So, let’s stop saying that we need “the business” to take ownership. Instead, I think it makes much more pragmatic sense to focus on assigning ownership and accountability on the HealthIT leadership.

I present below a few sample mechanics of how we could do this:

Independence of the CISO. For a start, Healthcare CIOs or leaders should insist on independence for the CISO (or equivalent) in their organizations. Even if the CISO or security director or manager happens to be reporting to the CIO (as it still happens in many organizations), I think it is absolutely critical that you reorganize to make the role one of an advisor and support role and not an IT function itself. The CISO and his may also have their own operational responsibilities, such as management of certain security technologies or operations, performing risk assessments, monitoring risk mitigation or remediation programs, assisting with regulatory compliance and so on. Regardless, they must be an independent function with a strong backing or support from the CIO.

IT (Data) Asset Discovery, Classification and Management. To start with, all IT assets (hardware and software) that collect, receive, process, store or transmit data (CRPST) need to be identified, regardless of whether these assets are owned/leased/subscribed or where they are hosted. Every physical or virtual asset (network device, server, storage, application, database etc.) must have one assigned owner at a manager/director/VP level who is ultimately accountable for security of the information CRPSTed by the asset. As the owner may choose or need to delegate responsibilities (see #3 below) the asset meta-data should also include information regarding personnel that have delegated responsibilities. If you are a smaller organization, you may have one person being the owner that is “accountable” as well as “responsible” .

Directives to HealthIT executives and managers. It is important that Healthcare CIOs send a clear message of sponsorship and accountability to their executives and managers regarding their “ownership” related to security. The asset owners (see #2 above) may in turn delegate “responsibilities” to other personnel (not below a manager) in her department. For example, the VP or Director of IT Infrastructure may delegate responsibilities to Manager of Servers and Manager of networks. Similarly, the VP/Director of Applications may delegate responsibilities to the Database Manager and Manager of Applications and so on. Regardless of the delegation, the VP or Director retains the “ownership” and “accountability” for security of information CRPSTed by the asset.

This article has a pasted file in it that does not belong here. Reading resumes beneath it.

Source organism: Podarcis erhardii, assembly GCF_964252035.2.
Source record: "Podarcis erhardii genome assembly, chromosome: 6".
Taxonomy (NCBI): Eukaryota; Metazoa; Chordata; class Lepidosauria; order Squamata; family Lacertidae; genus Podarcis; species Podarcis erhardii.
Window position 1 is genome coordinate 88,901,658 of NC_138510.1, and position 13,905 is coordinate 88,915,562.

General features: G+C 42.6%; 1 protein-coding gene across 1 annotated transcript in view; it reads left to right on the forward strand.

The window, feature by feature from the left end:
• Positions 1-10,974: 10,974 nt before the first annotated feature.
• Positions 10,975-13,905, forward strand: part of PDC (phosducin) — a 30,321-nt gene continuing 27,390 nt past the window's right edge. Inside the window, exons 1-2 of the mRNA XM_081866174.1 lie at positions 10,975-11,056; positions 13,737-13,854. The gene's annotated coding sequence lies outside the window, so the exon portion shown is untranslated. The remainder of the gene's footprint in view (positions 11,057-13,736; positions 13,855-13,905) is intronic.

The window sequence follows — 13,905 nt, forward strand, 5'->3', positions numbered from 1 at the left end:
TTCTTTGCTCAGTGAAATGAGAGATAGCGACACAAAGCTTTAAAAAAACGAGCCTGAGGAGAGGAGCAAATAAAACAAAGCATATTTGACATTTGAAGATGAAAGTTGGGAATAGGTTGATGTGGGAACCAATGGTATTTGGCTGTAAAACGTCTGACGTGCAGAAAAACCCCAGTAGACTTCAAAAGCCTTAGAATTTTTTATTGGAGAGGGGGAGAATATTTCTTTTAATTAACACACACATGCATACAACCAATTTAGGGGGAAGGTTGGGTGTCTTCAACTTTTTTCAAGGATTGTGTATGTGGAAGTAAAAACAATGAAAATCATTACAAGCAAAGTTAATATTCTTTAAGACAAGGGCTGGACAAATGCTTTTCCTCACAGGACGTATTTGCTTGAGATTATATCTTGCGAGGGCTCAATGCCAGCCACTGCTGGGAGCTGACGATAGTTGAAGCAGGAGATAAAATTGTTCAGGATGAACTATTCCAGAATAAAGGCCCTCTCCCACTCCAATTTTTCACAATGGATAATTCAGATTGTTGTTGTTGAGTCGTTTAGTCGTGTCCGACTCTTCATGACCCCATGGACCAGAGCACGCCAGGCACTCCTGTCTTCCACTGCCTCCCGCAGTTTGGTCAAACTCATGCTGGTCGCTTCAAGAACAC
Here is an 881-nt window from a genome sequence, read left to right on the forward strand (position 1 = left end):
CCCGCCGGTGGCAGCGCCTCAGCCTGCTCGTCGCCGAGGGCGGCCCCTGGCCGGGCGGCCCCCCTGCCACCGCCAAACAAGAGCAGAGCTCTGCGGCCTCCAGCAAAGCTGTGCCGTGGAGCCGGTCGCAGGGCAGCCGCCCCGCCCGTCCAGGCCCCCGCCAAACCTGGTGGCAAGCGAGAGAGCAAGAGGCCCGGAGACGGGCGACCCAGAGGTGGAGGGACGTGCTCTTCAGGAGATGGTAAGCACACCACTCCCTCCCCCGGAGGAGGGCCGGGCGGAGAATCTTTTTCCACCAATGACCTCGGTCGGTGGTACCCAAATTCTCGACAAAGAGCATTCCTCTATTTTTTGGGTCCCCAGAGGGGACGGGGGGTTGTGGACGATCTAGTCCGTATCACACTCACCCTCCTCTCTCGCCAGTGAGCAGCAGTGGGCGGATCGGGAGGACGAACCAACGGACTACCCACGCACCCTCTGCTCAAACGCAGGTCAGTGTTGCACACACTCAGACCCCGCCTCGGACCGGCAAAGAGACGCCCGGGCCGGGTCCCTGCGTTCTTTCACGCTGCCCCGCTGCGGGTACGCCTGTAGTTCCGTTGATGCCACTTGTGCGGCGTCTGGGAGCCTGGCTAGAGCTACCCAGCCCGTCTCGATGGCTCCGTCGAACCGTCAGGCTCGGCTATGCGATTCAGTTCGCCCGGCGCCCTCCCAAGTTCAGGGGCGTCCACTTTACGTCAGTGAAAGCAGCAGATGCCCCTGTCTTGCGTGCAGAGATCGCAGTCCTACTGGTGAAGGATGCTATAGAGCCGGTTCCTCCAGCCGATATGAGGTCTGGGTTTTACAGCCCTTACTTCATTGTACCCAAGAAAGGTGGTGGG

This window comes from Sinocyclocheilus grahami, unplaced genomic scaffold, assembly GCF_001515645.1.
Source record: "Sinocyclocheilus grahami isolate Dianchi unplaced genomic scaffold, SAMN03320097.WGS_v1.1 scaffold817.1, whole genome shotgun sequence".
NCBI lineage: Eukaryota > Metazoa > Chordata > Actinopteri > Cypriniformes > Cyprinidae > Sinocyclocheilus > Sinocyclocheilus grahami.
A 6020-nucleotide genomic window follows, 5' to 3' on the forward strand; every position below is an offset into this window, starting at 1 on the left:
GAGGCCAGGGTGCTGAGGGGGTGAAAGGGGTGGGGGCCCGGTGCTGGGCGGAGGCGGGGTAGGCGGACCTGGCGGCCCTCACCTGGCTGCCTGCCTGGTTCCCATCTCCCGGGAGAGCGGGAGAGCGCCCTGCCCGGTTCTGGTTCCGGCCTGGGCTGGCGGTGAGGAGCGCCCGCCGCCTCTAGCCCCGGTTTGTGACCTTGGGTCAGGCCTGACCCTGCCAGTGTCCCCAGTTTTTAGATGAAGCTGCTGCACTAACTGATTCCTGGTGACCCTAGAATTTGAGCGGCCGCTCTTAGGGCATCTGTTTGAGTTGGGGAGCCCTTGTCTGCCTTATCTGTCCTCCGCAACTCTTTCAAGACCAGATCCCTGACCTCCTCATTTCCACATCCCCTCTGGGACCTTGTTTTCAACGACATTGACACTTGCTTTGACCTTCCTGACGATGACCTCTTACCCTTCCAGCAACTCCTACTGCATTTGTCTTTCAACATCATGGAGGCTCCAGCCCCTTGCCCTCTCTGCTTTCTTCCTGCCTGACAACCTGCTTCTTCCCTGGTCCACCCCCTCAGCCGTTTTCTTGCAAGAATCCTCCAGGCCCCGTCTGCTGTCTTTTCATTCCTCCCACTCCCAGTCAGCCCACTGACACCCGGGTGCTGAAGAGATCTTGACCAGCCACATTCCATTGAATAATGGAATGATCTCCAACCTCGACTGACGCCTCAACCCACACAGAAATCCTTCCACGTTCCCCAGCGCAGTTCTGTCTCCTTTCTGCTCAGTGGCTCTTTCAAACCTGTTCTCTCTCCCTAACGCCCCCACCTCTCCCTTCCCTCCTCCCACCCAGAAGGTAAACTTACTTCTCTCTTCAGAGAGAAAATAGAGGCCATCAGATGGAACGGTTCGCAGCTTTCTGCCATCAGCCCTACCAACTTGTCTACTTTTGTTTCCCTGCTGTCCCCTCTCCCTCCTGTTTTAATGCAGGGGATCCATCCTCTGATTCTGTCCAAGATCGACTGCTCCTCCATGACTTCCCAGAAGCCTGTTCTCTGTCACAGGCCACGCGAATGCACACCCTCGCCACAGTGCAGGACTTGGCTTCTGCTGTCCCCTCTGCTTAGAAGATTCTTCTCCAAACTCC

Bolted-in Security. The HealthIT strategy and architecture teams need to work in close collaboration with the CISO’s team. It is critical that security is an important planning and design consideration and not something of an afterthought. It is much more cost effective to plan, design and implement secure systems from the start (hence bolted-in) than trying to look for a patch-work of controls after the systems are already in place.

Need for HealthIT managers with “responsibilities” to be proactive. Let me explain this with a few examples of the Server Manager’s role in #3 above.
The Server Manager must at all times know the highest classification of the data stored on his servers so he is sure he has appropriate controls for safeguarding the data as required by the organization’s Information Security Policy and standards. If a file server is not “authorized” to contain PHI or PII on its shares, he should perhaps reach out to the CISO with a request for periodic scans of his servers to detect any “sensitive” data that users may have put on their file shares, for example.
If a file server is authorized to store PHI for use by the billing department for example, the Server manager must work with the billing department manager to have her periodically review the access that people have to the billing file shares. If your organization’s Identity and Access Management (IAM) solution or program has capabilities for automating these periodic access reviews, the Server Manager must work with the CISO (or whoever runs the IAM program) to operationalize these access reviews as part of your Business-As-Usual (BAU) activities. The key point here is that it is the Server Manager’s responsibility (and not the Billing Manager or the CISO’s) to ensure that the Billing Manager performs the access reviews in compliance with the organization’s policies or standards for access reviews of PHI repositories.